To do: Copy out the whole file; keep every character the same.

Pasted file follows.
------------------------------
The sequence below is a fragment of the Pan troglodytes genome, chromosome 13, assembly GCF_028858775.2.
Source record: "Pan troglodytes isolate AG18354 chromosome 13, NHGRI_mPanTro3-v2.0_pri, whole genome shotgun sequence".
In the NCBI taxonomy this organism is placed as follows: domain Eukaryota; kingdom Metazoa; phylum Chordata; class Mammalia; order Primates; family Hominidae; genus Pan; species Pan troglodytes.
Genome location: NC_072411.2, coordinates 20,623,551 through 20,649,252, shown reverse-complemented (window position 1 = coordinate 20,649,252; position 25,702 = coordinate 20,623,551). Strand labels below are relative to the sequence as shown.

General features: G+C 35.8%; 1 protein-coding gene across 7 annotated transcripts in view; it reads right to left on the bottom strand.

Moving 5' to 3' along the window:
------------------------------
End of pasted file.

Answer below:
The sequence below is a fragment of the Pan troglodytes genome, chromosome 13, assembly GCF_028858775.2.
Source record: "Pan troglodytes isolate AG18354 chromosome 13, NHGRI_mPanTro3-v2.0_pri, whole genome shotgun sequence".
In the NCBI taxonomy this organism is placed as follows: domain Eukaryota; kingdom Metazoa; phylum Chordata; class Mammalia; order Primates; family Hominidae; genus Pan; species Pan troglodytes.
Genome location: NC_072411.2, coordinates 20,623,551 through 20,649,252, shown reverse-complemented (window position 1 = coordinate 20,649,252; position 25,702 = coordinate 20,623,551). Strand labels below are relative to the sequence as shown.

General features: G+C 35.8%; 1 protein-coding gene across 7 annotated transcripts in view; it reads right to left on the bottom strand.

Moving 5' to 3' along the window: